section 15 1 n.
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  1. Section 15.1 Alcohol Is a Drug Objectives Describe how alcohol acts as a depressant in the body. Identify three major factors that influence underage drinking.

  2. Quick Quiz See how many of these questions you can answer “yes” to. Do you observe the law that prohibits people under age 21 from purchasing or possessing alcohol? Do you avoid riding with drivers who have been drinking? Do you say no to friends who pressure you to drink? Do you know how to seek help for an alcohol problem? What other things can you do to avoid the risks associated with drinking alcohol? Switch to QuickTake version of the quiz.

  3. Facts About Alcohol • You may not think of alcohol as a drug, but it is. • A drug is a chemical substance that is taken to cause changes in a person’s body or behavior.

  4. Alcohol Is a Depressant • A depressant is a drug that slows brain and body reactions. • In slowing the body’s normal reactions, alcohol may cause • confusion • decreased alertness • poor coordination • blurred vision • drowsiness

  5. Alcohol Production • The alcohol in beverages is produced by the process of fermentation. • During fermentation, microorganisms called yeast feed on sugars in foods. • In the process, carbon dioxide and alcohol are produced.

  6. Alcohol Content • The alcohol content of alcoholic beverages range between 4 percent and 50 percent. • Beverages with a greater percentage of alcohol list their proof on the label.

  7. Teens and Alcohol • Many schools have adopted a zero-tolerance policy. • Under such a policy, students face stiff consequences starting with the first time they are caught with alcohol or other drugs. • The attitudes of peers, family, and the media strongly influence underage drinking.

  8. Influence of Peers • Some teens say they drink to fit in, or just to do what their classmates seem to be doing. • Teens often mistakenly believe that everyone is drinking. • In fact, millions of teens never use alcohol.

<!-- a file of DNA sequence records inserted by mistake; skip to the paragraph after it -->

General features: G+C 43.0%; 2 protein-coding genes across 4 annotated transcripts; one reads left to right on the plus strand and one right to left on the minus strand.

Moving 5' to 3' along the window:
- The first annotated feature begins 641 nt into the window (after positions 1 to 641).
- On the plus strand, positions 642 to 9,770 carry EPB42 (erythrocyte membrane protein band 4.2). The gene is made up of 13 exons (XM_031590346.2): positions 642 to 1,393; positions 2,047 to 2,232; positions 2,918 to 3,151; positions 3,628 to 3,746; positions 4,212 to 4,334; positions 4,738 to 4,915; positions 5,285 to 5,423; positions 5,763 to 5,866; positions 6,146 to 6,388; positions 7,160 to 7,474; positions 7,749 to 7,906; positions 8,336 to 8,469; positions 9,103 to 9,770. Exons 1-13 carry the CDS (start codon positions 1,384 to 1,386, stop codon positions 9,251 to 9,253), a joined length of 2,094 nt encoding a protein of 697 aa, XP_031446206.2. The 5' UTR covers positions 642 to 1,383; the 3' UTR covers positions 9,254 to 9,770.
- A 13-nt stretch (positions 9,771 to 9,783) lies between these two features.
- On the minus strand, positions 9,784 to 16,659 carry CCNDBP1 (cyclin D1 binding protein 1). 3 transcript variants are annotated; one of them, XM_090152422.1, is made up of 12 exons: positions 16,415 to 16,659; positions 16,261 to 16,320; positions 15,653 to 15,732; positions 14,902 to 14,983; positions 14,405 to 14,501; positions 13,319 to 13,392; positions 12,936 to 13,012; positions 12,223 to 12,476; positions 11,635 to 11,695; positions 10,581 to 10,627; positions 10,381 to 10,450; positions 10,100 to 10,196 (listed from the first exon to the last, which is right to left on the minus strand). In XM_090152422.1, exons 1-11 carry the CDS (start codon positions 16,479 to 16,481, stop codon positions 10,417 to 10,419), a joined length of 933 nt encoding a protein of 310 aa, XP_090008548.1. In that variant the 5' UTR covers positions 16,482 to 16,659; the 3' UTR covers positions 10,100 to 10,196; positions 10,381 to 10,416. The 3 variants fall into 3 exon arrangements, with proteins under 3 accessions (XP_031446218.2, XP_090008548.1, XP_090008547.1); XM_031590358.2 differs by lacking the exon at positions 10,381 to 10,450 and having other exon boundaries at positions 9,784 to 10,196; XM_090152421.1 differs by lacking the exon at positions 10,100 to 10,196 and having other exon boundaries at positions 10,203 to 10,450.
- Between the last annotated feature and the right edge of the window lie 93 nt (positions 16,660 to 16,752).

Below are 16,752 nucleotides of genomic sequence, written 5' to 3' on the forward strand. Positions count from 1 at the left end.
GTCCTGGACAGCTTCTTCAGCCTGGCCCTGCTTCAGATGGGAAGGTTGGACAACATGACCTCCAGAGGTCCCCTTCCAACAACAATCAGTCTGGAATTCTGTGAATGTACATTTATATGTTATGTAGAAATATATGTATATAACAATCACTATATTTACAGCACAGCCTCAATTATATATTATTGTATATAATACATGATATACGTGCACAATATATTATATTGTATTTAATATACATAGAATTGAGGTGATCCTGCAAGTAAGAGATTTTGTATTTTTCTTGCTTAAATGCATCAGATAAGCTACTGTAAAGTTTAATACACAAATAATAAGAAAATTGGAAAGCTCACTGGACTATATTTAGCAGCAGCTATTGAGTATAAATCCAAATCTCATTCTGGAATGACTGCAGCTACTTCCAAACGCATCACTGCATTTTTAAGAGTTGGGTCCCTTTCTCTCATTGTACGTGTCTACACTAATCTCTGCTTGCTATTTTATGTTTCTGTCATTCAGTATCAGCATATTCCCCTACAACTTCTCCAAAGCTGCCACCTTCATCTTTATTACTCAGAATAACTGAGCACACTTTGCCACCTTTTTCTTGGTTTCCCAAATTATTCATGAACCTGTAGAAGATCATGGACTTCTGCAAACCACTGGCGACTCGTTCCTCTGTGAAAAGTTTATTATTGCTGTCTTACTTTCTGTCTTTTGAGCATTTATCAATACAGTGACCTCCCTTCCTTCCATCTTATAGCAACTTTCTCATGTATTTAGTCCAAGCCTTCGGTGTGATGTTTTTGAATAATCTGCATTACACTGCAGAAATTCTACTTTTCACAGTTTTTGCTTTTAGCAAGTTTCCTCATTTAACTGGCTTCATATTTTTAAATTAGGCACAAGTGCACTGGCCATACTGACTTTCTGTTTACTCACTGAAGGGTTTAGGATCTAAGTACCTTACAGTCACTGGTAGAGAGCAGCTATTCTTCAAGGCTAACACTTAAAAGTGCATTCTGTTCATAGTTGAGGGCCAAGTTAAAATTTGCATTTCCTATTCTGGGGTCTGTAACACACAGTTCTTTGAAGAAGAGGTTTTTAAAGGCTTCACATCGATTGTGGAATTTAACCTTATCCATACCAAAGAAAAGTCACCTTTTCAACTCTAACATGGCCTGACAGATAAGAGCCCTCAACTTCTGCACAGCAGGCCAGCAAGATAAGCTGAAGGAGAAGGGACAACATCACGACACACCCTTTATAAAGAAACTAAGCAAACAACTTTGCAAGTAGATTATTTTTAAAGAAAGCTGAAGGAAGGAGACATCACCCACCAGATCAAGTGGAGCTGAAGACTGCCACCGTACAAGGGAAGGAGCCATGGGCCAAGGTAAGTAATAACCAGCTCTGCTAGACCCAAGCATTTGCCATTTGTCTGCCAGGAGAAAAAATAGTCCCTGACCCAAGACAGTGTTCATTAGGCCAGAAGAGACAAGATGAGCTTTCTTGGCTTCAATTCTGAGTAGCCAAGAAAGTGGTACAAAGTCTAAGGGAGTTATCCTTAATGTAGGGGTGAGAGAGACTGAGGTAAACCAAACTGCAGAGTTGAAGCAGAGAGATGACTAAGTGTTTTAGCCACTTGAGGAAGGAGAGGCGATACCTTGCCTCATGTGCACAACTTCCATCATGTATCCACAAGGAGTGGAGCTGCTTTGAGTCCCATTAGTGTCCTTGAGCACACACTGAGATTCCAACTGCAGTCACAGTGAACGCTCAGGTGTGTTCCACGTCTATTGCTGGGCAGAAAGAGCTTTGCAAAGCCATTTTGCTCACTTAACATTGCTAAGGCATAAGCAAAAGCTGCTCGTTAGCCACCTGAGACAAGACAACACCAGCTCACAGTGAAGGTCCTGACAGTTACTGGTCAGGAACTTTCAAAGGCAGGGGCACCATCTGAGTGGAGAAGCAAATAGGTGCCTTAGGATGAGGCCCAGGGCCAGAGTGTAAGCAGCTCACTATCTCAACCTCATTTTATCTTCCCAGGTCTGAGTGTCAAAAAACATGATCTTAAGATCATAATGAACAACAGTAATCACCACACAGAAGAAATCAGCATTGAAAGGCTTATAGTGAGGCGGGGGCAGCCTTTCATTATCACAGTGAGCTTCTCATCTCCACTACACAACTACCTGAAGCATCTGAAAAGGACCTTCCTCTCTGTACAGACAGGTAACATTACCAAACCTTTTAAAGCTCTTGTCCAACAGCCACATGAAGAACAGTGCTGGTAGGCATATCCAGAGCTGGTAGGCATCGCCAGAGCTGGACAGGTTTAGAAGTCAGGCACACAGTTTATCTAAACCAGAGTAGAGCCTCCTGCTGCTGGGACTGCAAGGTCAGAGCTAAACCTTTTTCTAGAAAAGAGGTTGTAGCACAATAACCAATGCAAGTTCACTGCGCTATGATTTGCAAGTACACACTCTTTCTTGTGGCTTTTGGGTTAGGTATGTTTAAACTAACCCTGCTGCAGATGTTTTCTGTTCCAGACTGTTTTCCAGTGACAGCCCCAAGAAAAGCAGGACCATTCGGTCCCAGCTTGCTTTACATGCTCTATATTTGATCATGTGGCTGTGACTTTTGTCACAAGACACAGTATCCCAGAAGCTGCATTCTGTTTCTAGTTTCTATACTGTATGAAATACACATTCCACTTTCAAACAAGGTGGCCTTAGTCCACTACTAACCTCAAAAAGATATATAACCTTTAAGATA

9. Influence of Family • Teens report that parents and other family members are important influences on their decisions about alcohol. • Although your parents may seem tough on you, their rules and advice can help you steer clear of alcohol and other drugs.

  10. Influence of the Media • Television commercials and magazine ads often show drinkers in beautiful outdoor settings, at fun-filled parties, or enjoying sports. • Unlike ads for other drugs, alcohol ads are not required to list negative side effects. • The ads give the false impression that drinking will make you more popular and attractive.

  11. Sports and Alcohol Think back to the last time you watched a sports event on TV. What kinds of products were advertised during the commercials? Chances are, some of the ads were for beer. Besides being aired during sports events, how do the ads try to connect sports and alcohol in people’s minds?

  12. Does the ad have a competitive or a sports-related theme? Does the beer have a “mascot,” as many sports teams do? Is beer shown to improve athletic performance or increase enjoyment of sports? Does the ad make other connections to sports? A “Yes” answer to one or more questions indicates a link connecting an alcohol ad to sports.

  13. Risks of Underage Drinking • Being injured or killed in a motor vehicle crash • Committing or being the victim of sexual assault or other violence • Long-term brain damage • Problems with alcohol later in life • Suspension from school, sports teams, or other school activities

  14. Legal Risks • Laws prohibiting minors from buying or possessing alcohol are enforced with heavy fines and lawful seizure of property. • Selling alcohol to someone under the age of 21 is a criminal offense for the seller. • People found to be driving under the influence of alcohol may have their driver’s licenses taken away or face other stiff penalties.

  15. Vocabulary drug A chemical substance that is taken to cause changes in a person’s body or behavior. depressant A drug that slows brain and body reactions. fermentation The process that creates alcohol, in which microorganisms called yeast feed on sugars. zero-tolerance policy A policy that enforces strict consequences for underage drinking.